Melissa Brown of Gemtree Wines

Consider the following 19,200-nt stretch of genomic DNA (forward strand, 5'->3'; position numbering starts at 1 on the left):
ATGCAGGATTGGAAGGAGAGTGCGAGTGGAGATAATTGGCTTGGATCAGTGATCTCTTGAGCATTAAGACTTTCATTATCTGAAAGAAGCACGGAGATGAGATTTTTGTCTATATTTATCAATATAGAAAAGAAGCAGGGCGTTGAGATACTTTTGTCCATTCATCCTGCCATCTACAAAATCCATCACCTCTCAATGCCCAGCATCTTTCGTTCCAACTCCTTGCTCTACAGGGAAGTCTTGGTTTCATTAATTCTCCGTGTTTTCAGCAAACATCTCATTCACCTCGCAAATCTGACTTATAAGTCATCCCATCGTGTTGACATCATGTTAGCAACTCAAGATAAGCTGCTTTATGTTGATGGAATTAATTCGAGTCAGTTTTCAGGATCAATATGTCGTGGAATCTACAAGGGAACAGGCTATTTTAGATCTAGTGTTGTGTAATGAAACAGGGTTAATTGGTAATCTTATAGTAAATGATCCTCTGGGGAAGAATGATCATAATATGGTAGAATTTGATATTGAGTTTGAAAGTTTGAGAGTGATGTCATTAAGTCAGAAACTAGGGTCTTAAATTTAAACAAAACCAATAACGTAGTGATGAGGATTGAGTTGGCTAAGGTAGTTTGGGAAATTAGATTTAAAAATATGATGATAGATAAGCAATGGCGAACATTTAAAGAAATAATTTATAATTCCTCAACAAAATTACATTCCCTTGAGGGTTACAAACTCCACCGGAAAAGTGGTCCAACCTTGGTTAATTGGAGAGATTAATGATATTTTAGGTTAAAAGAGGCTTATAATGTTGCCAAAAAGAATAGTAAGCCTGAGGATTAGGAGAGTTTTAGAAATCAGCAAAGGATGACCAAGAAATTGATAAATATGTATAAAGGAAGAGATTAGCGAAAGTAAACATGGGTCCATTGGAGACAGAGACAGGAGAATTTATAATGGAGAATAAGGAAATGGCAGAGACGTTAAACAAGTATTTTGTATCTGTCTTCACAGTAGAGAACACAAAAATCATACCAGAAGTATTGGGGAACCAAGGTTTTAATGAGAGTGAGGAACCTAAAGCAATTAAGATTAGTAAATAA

2022 will be regarded as a terrific season in the Tamar Valley, but it was not without the usual challenges that we have come to expect from a cool-climate growing area. It was a cool and damp start to the season leading to a late budburst and occasional frost. The tricky season continued through flowering with the chardonnay getting the best conditions. As we rolled into 2022, the sun came out and conditions through veraison and up to harvest were above average, warm and sunny. Chardonnay bunches were consistent and on about average yield while the pinot noir bunches were light and thus below average. Quality across both were exceptional for sparkling and table wines. A vintage to remember and to look out for in the coming years!